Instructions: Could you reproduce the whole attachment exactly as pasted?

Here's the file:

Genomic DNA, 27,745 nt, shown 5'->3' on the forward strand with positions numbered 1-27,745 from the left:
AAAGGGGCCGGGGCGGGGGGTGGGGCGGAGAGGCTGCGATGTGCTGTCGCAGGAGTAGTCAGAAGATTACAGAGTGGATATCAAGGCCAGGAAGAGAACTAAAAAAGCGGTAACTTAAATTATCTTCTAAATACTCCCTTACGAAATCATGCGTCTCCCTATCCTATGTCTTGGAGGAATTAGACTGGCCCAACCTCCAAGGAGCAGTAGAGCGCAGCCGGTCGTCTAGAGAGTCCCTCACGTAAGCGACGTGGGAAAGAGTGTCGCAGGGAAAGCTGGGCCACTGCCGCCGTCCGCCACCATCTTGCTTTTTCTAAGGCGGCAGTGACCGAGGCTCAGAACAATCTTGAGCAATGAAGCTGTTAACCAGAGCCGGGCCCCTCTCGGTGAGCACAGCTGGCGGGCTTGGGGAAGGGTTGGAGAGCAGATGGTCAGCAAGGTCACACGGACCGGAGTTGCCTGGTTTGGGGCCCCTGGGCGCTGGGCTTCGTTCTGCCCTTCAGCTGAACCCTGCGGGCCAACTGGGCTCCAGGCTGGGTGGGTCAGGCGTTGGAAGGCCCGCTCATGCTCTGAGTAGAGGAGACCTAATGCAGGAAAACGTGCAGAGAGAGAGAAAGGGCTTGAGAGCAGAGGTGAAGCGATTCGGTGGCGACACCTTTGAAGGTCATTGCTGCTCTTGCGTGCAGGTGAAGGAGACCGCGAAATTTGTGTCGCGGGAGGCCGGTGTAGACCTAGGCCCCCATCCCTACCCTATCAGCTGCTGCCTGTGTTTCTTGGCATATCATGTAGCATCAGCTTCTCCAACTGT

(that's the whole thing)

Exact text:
Genomic DNA, 27,745 nt, shown 5'->3' on the forward strand with positions numbered 1-27,745 from the left:
AAAGGGGCCGGGGCGGGGGGTGGGGCGGAGAGGCTGCGATGTGCTGTCGCAGGAGTAGTCAGAAGATTACAGAGTGGATATCAAGGCCAGGAAGAGAACTAAAAAAGCGGTAACTTAAATTATCTTCTAAATACTCCCTTACGAAATCATGCGTCTCCCTATCCTATGTCTTGGAGGAATTAGACTGGCCCAACCTCCAAGGAGCAGTAGAGCGCAGCCGGTCGTCTAGAGAGTCCCTCACGTAAGCGACGTGGGAAAGAGTGTCGCAGGGAAAGCTGGGCCACTGCCGCCGTCCGCCACCATCTTGCTTTTTCTAAGGCGGCAGTGACCGAGGCTCAGAACAATCTTGAGCAATGAAGCTGTTAACCAGAGCCGGGCCCCTCTCGGTGAGCACAGCTGGCGGGCTTGGGGAAGGGTTGGAGAGCAGATGGTCAGCAAGGTCACACGGACCGGAGTTGCCTGGTTTGGGGCCCCTGGGCGCTGGGCTTCGTTCTGCCCTTCAGCTGAACCCTGCGGGCCAACTGGGCTCCAGGCTGGGTGGGTCAGGCGTTGGAAGGCCCGCTCATGCTCTGAGTAGAGGAGACCTAATGCAGGAAAACGTGCAGAGAGAGAGAAAGGGCTTGAGAGCAGAGGTGAAGCGATTCGGTGGCGACACCTTTGAAGGTCATTGCTGCTCTTGCGTGCAGGTGAAGGAGACCGCGAAATTTGTGTCGCGGGAGGCCGGTGTAGACCTAGGCCCCCATCCCTACCCTATCAGCTGCTGCCTGTGTTTCTTGGCATATCATGTAGCATCAGCTTCTCCAACTGT